Our examples of clear, mutually understood rule sets are more and more rare today, as we find instance after instance of re-definition. I don't say that nostalgically, only descriptively: we need to gain as much clarity as we can into today's rule sets, even if their half-life is significantly shorter, and their scope measurably narrower, than the ones our mothers taught us in our youths.

    David St Lawrence

    Tom,

    Funny that you should mention the desirability of a set of rules for working in the 21st century.

    I am currently working on a book covering basic survival strategies for today's employees. You have already seen and commented on some of it.

    I keep getting requests for advice on certain aspects of the modern workplace, so I feel that packaging it up in a small handbook might make it more useful.

    I will send you a copy for review as soon as it is available.

    Tom Guarriello

    Thanks, David...eager to see your work. As you can see from the flow of my thinking, I believe a new "rule set" for organizational is emerging every day. If you haven't seen Tom Barnett's book, The Pentagon's New Map, I recommend it as an example of strategic thinking centered on system rule sets.

    Happy New Year.

    Tom

    rita vanson

    To: [email protected]
    Cc: [email protected]
    Subject: canasta rules

    Hi!
    This is a long email, but since you are a card pro, I thought I would consult the expert.
    My friends and I play a variation of canasta. We call it “Blood Canasta.” We have a dispute. I know that there are many variations of Canasta but
    This is our game:

    • One more deck than the number of players is used.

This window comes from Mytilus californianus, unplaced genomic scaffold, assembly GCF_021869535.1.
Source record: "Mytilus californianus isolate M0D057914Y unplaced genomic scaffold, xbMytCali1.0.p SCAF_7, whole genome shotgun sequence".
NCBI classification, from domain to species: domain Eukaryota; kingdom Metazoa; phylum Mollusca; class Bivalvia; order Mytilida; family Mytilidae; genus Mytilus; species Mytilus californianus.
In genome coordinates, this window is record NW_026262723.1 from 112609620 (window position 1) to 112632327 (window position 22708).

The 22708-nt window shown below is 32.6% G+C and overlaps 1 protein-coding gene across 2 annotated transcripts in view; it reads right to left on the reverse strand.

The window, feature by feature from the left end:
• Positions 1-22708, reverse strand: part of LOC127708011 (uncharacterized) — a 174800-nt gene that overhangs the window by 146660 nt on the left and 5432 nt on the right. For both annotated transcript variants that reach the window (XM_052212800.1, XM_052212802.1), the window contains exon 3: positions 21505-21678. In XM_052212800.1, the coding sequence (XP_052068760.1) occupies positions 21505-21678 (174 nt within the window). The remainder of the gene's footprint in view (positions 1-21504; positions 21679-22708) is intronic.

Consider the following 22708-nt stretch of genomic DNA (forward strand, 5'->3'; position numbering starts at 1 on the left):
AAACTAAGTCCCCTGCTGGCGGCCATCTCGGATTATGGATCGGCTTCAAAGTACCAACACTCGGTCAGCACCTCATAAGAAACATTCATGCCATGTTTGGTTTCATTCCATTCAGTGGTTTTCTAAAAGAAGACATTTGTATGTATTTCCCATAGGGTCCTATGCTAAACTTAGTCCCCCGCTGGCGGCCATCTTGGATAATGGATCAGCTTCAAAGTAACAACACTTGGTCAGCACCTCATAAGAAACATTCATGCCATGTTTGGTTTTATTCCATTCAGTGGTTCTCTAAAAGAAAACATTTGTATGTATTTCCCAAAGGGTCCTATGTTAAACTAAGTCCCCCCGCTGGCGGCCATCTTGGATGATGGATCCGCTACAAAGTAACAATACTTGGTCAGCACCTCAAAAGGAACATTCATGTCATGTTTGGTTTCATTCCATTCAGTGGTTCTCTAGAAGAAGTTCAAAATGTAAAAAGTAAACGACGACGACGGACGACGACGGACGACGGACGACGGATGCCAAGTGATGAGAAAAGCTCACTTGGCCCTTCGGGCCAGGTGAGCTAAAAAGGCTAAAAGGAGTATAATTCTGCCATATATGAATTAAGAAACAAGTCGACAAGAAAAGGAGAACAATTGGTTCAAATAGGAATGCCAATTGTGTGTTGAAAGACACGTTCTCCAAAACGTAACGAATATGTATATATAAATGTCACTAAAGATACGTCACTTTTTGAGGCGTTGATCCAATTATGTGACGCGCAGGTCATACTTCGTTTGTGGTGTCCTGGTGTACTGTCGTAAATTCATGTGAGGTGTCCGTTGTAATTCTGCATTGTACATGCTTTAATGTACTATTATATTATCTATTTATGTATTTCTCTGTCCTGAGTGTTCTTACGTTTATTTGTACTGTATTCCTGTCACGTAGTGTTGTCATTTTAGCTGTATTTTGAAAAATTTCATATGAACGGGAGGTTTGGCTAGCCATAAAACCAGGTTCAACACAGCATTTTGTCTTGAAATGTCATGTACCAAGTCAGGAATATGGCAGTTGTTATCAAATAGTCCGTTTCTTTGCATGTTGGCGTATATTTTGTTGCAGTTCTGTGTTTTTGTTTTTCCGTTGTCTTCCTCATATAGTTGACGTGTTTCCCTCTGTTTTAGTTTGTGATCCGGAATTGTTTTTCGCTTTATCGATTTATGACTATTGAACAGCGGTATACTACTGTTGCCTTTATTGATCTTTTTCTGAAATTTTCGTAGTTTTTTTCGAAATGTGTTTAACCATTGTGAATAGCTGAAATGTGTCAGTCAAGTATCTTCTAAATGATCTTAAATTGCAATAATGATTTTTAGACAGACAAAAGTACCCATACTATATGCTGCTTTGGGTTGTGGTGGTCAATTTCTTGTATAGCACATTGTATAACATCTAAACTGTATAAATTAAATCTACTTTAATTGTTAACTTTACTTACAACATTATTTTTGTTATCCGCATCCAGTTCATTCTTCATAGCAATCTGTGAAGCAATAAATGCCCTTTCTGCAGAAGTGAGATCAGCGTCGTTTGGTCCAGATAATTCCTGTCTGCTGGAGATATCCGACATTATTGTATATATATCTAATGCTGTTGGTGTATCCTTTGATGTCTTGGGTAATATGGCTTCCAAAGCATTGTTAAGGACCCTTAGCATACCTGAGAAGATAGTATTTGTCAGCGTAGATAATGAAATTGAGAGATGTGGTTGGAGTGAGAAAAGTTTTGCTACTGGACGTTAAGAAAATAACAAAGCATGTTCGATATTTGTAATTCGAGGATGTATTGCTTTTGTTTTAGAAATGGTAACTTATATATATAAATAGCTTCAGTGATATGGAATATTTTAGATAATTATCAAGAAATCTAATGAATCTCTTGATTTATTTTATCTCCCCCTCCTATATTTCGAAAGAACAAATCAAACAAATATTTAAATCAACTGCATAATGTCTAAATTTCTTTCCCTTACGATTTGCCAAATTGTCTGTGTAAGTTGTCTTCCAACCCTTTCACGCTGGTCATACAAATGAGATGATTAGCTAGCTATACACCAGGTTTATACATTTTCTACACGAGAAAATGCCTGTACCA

• 3,4 or 5 players.
    • There are no partners.
    • The deck is always frozen (You must have 2 cards in your hand to pick up a deck)
    • Each player deals out 2 hands of 15 cards each.
    • A player keeps one hand and gives the other hand to the person to his/her left.
    • A player chooses one of the hands to play with and the other is kept face down.
    • Each player must play the one hand as in Classic Canasta, with a few variations.
    • A wild card canasta is possible and is worth 2,000 points.
    • Red 3’s are worth 100 points each, but you may not count them if someone goes out before you have a canasta.
    • A player must play all of her cards out until she has none left in her hand, with or without a discard. If no discard is used, the player may begin to use that second deck. If a discard is used, he/she may not play the second hand until the next turn . Only after that can she use the second hand.
    • If a player gets into her second hand and has a natural and an unnatural canasta, he/she may go out and that hand is ended.
    • If another player does not get into her second hand before another went out, this player is minus the points left in her first hand and her unseen second hand. If there are red threes in the second hand, he/she is minus 500 points for each.

    Here is my question:
    A player goes into her second hand after playing the first with a discard. When his/her turn comes again, the card on top of the deck is one that he/she has only one of. She has a red three in her hand and is entitled to a replacement card. She picks up a card which now give him/ her 2 cards in the hand that are the same as what is on the pile. Should he/she be allowed to pick up that deck?
    My friend says “yes.” I say “no”. My rationale is that she did not have two in her hand when she began to play.
    What do you think?